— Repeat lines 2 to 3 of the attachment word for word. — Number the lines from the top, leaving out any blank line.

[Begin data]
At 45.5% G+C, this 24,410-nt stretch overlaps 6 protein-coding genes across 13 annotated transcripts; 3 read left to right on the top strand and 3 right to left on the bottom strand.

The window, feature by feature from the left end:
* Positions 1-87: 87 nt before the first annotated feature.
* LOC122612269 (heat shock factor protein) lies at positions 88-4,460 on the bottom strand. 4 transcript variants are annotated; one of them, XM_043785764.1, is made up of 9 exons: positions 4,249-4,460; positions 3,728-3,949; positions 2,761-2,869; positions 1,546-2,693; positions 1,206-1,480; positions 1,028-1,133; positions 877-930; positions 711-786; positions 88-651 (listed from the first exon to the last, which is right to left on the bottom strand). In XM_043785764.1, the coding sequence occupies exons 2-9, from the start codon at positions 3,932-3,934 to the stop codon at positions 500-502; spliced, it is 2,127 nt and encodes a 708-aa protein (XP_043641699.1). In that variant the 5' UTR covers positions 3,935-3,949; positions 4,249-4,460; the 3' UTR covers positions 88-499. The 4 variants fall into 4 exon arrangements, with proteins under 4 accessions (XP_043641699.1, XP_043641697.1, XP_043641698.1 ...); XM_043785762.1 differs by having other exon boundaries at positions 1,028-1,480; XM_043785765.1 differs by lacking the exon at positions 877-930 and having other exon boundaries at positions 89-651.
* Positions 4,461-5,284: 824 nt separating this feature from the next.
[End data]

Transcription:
The window, feature by feature from the left end:
* Positions 1-87: 87 nt before the first annotated feature.